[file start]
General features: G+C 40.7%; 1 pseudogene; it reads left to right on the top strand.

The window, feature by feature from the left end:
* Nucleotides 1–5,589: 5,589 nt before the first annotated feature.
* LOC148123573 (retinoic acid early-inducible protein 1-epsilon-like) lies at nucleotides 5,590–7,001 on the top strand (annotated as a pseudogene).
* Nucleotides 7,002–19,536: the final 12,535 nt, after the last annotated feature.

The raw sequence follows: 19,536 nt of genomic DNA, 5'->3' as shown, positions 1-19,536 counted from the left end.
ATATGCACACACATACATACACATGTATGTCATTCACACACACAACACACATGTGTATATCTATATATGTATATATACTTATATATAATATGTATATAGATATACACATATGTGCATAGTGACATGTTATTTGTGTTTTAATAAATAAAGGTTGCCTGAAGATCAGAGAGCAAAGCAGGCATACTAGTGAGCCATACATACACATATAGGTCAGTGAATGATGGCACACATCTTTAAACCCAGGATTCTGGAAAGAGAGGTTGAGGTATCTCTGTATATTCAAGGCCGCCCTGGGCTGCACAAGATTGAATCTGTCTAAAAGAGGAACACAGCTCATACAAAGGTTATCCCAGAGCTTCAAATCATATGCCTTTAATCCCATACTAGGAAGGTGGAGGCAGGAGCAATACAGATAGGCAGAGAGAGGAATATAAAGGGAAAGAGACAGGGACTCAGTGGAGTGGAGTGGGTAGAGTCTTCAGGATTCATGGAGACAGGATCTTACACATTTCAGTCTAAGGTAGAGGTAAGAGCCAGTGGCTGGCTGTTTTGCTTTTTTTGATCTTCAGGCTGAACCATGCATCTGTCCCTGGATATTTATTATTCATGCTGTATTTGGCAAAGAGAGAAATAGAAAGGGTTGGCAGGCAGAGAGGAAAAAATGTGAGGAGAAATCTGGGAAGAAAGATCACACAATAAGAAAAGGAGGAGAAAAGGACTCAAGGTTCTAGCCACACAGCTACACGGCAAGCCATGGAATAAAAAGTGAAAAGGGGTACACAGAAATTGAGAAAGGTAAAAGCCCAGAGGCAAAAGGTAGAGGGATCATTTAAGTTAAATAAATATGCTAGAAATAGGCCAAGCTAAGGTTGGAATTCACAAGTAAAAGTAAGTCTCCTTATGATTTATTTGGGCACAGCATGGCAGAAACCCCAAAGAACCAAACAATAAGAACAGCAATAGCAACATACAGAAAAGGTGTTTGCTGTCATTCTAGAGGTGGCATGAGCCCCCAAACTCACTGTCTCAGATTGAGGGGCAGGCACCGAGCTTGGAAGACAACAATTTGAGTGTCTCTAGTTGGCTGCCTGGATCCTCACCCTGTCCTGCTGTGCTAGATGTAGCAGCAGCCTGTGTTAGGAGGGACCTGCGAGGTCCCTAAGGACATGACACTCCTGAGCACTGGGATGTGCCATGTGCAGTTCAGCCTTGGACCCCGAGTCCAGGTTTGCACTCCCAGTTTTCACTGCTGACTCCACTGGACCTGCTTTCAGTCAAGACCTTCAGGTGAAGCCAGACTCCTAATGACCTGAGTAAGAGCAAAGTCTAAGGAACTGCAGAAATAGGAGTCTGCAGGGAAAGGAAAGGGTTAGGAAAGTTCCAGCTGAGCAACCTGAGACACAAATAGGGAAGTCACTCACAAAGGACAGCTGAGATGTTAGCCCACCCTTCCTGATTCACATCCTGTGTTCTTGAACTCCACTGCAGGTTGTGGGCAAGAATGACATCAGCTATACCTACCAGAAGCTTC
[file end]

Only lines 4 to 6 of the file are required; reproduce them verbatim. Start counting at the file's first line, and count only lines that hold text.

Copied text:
* LOC148123573 (retinoic acid early-inducible protein 1-epsilon-like) lies at nucleotides 5,590–7,001 on the top strand (annotated as a pseudogene).
* Nucleotides 7,002–19,536: the final 12,535 nt, after the last annotated feature.

The raw sequence follows: 19,536 nt of genomic DNA, 5'->3' as shown, positions 1-19,536 counted from the left end.